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Love Hot Sauce? Your Personality May Be A Good Predictor

Are you drawn to heat in your meals? Maybe it's your thrill-seeking personality at play — or your gender.
Alan Turkis/Flickr
Are you drawn to heat in your meals? Maybe it's your thrill-seeking personality at play — or your gender.

A Myers-Briggs personality test can help you determine whether you're an extrovert. But could your love of hot sauce reveal something about your temperament, too?

As we have reported, back in the 1980s, a psychology professor at the University of Pennsylvania named Paul Rozin documented a connection between liking roller coasters and liking spicy food.

More recently, a group of researchers at Penn State has shown that personality seems to be a significant player in our lust for heat or spice in our food. One study found that people who were most inclined to enjoy action movies, adventure-seeking and exploration were about six times more likely to enjoy the burn of a spicy meal.

"I was absolutely stunned that the relationship was as strong as we found," researcher John Hayes told us when the study waspublished a few years back.

Now Hayes and his colleague Nadia Byrnes have published new research this month that builds on the evidence that there's a connection here.

However, the new study, which appears in the journal Food Quality and Preference, points to key gender differences.

Women who like spicy foods, it turns out, may be more drawn to the sting — that burn in the throat — more than their male counterparts.

For men, the machismo factor — the idea that tough men should be able to withstand the heat — seems to play a role. "It is possible that the cultural association of consuming spicy foods with strength and machismo has created a learned social reward for men," the paper concludes.

Whatever your personality or motivation, here are some tips if you want to jump into the hot sauce craze. (Note: We first compiled these tips in 2012.)

1. Easy does it.

"Add several drops into food while you are cooking," says Tony Simmons, president of McIlhenny Co., maker of the iconic Tabasco sauce. "The heat will not come through, but the flavor will."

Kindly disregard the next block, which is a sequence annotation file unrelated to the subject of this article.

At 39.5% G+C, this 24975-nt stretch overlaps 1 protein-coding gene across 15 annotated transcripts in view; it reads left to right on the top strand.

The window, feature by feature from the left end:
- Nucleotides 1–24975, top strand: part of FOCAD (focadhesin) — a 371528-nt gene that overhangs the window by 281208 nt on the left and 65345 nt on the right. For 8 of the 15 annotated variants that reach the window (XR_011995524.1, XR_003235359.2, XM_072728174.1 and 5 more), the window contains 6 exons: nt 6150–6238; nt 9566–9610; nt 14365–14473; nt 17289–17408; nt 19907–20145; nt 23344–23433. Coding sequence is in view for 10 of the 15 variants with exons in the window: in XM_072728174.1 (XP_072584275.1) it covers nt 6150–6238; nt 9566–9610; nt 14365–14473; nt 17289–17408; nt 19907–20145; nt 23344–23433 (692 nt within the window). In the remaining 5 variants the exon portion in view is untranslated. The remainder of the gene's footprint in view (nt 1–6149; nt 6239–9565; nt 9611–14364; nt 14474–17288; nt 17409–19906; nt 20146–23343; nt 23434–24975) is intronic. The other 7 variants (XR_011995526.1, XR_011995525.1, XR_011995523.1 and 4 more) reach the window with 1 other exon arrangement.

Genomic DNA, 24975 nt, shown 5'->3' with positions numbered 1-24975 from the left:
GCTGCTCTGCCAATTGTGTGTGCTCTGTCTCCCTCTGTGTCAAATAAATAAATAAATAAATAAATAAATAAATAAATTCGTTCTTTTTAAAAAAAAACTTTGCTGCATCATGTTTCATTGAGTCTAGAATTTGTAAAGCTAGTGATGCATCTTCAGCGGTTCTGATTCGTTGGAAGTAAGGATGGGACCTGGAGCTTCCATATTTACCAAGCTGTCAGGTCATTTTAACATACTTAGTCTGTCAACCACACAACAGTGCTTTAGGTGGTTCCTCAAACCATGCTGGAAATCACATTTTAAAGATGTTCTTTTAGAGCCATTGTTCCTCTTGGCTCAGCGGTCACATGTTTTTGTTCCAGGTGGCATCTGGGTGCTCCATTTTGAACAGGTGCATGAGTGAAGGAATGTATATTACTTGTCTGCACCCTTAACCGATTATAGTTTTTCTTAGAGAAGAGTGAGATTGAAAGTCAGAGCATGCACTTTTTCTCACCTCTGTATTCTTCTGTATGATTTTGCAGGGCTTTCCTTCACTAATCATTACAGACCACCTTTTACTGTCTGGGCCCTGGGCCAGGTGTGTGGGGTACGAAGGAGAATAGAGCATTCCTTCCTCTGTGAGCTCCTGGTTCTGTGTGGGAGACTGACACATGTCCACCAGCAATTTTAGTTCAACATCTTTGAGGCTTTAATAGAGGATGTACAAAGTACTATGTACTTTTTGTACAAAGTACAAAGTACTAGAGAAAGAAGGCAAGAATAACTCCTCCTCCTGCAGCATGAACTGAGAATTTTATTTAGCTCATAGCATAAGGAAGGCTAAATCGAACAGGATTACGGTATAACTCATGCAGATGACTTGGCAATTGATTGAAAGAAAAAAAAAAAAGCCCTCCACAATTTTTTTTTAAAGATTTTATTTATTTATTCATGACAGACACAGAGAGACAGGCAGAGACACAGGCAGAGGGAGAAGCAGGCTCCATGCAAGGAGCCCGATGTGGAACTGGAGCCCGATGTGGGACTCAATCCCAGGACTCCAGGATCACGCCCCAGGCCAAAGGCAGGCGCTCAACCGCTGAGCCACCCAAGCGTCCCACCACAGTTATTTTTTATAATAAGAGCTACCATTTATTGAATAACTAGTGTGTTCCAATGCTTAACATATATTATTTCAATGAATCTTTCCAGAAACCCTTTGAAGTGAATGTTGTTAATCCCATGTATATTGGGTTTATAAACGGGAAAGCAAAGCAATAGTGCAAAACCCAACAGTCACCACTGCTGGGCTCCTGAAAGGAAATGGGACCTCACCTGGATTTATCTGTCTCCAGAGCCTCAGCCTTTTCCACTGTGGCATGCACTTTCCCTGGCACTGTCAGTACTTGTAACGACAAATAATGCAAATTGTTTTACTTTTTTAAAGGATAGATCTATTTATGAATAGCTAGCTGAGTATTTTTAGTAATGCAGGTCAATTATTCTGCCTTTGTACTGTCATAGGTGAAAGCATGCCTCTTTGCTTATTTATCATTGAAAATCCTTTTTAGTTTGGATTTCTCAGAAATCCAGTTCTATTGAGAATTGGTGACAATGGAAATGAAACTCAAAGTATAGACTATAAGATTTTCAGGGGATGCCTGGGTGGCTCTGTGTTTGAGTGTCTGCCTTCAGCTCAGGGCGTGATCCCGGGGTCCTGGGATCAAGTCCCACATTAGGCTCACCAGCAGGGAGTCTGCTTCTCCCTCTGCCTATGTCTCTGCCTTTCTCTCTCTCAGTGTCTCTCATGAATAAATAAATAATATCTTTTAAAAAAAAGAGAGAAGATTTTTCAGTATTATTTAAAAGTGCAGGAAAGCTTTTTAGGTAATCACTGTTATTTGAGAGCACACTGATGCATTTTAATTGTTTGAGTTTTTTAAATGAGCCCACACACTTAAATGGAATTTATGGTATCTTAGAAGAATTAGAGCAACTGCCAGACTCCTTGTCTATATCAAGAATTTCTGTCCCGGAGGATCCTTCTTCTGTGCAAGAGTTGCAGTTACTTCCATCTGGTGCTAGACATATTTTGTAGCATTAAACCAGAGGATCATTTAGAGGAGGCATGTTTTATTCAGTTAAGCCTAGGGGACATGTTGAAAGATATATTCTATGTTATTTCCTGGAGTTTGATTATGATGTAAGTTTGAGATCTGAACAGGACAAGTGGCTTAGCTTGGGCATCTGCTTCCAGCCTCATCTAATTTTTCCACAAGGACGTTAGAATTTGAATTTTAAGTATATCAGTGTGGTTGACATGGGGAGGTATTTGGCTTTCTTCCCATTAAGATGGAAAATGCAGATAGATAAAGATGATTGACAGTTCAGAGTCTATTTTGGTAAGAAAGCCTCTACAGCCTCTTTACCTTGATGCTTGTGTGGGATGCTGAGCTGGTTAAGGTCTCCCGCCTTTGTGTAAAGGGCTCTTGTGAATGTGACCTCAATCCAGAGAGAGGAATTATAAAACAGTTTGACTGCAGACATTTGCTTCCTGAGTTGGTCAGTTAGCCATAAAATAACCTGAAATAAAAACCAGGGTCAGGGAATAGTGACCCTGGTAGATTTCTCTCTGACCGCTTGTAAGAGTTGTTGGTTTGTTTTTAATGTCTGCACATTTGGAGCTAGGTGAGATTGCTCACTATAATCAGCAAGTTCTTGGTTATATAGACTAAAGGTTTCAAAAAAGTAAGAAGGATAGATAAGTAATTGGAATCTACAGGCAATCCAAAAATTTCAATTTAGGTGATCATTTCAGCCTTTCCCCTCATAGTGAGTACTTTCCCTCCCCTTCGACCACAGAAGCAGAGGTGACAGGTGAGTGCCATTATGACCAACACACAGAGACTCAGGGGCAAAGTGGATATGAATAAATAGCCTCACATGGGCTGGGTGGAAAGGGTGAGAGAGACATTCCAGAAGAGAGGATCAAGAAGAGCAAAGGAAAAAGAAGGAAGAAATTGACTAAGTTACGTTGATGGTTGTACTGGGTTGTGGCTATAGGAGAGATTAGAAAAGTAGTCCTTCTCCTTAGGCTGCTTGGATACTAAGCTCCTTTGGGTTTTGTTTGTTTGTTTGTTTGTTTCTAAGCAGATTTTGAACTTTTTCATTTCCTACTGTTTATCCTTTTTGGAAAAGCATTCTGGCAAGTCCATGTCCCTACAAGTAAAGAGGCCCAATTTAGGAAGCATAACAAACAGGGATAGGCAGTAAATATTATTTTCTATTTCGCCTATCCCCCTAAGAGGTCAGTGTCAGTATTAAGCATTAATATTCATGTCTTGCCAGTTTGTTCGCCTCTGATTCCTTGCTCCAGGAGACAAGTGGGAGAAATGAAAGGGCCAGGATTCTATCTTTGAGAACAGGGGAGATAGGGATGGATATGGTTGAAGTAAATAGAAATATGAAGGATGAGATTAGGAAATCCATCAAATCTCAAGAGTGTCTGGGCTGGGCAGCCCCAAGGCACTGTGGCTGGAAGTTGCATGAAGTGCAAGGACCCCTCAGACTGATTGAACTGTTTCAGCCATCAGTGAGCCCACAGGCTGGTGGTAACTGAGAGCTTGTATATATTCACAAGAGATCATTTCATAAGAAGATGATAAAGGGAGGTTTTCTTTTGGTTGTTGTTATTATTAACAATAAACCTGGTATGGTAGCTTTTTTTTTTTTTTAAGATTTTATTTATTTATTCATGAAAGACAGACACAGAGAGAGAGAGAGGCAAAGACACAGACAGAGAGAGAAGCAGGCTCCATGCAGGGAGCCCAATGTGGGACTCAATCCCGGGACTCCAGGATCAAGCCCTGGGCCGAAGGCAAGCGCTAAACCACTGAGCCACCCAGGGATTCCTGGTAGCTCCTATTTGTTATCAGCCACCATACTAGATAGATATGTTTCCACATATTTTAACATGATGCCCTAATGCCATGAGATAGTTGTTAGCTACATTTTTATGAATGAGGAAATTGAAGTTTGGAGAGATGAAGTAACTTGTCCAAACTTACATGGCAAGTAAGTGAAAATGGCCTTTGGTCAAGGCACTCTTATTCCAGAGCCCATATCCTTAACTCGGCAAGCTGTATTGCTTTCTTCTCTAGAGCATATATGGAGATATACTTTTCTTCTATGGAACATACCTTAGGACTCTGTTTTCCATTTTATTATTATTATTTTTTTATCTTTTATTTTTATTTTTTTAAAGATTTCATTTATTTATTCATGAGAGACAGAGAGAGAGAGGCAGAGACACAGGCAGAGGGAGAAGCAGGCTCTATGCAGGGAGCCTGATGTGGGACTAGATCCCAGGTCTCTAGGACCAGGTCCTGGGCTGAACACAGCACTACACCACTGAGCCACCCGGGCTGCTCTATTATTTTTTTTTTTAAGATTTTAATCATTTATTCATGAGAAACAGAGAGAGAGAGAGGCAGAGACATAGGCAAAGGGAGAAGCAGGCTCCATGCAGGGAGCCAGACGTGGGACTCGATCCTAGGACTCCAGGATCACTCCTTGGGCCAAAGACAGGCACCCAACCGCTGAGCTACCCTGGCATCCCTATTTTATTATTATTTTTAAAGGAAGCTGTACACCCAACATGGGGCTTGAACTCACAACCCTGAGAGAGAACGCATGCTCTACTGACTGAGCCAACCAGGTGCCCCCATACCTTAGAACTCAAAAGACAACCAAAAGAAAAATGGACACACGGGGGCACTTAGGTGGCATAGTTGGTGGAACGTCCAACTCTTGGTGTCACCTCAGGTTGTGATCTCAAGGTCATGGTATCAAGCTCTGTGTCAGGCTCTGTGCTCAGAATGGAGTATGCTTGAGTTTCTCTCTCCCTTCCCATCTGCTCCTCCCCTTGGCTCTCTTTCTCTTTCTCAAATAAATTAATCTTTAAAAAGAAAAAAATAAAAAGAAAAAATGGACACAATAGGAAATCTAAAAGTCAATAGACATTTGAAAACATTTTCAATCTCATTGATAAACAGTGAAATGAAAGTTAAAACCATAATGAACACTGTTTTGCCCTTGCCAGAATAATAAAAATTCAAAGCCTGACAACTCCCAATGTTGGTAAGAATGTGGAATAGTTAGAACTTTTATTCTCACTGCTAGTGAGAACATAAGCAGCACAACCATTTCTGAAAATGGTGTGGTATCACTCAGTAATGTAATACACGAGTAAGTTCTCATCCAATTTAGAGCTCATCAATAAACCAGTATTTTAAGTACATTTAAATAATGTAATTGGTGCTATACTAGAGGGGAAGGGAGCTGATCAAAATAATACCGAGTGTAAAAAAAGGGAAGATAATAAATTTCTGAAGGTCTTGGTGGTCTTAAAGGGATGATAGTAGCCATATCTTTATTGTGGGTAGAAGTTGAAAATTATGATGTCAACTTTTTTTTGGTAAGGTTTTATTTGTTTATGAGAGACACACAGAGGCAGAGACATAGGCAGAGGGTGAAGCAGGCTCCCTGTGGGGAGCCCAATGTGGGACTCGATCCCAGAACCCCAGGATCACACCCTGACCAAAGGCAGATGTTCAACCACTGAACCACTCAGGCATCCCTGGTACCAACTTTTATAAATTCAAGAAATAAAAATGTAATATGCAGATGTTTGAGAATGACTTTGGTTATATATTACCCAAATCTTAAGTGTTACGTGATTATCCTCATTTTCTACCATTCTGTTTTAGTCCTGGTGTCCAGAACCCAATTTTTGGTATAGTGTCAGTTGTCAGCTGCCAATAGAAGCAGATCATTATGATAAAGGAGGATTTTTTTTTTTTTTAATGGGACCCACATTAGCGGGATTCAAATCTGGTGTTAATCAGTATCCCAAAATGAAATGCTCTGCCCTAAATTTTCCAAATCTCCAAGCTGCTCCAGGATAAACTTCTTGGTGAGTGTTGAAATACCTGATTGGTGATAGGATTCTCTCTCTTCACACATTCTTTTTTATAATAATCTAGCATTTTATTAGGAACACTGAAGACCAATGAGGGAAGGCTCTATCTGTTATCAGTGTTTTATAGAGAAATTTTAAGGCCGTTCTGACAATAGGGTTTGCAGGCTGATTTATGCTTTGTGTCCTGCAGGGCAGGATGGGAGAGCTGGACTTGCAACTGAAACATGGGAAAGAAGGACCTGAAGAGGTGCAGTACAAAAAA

2. Start with mild sauces that help you focus on flavor, not heat.

Scott Roberts, creator of an eponymous blog popular with chili-heads. On his site, you'll also find his Scoville Scale Chart for Hot Chile Peppers and Hot Sauces.

He says if you know someone who believes hot sauce exists only to burn your mouth, then have that person try Georgia Peach and Vidalia Onion Hot Sauce. "Give her some of this, and she will completely change her mind," he says.

3. Create your own condiment with hints of heat.

"Commingle sriracha with mayo," says Peter Moore, editor of Men's Health, who describes it as creamy goodness with a spark of bite. "Awesome spread for a bland turkey sandwich."

4. Exposure, exposure

Keep trying it, says Washington food writer Nycci Nellis, and you likely will be able to build up your tolerance.

"I started with Uncle Brutha's green hot sauce, which is a mild sauce that lends a subtle smoke," Nellis told me. "Now I regularly use sriracha, aka rooster sauce, and other, more intense hot sauces in my cooking."

5. Taste before you douse.

Don't ruin your food by dousing it in a hot sauce you've never tried, says John Snedden of Rocklands Barbeque and Grilling Company.

"Before you take a bite of anything, dip your fork into the hot sauce," says Paul Kita, a.k.a. Guy Gourmet. If you put a tiny bit on the tine of your fork and give it a taste, you'll be able to gauge the heat. "This way, you're reducing the risk of taking a tongue-searing bit of heat."

6. Respect the peppers that are too hot for you.

"It's fairly easy to take steps up the ladder of heat," says John Hard of Cajohns Fiery Foods. He's collaborated with folks at the Chile Pepper Institute to introduce sauces made from some of the hottest peppers on the planet.

"Remember, habanero is just the start of the upper echelon of heat!" says Hard.

Note: The audio attached to this story first aired on May 3, 2012.

Copyright 2021 NPR. To see more, visit https://www.npr.org.

Allison Aubrey is a correspondent for NPR News, where her stories can be heard on Morning Edition and All Things Considered. She's also a contributor to the PBS NewsHour and is one of the hosts of NPR's Life Kit.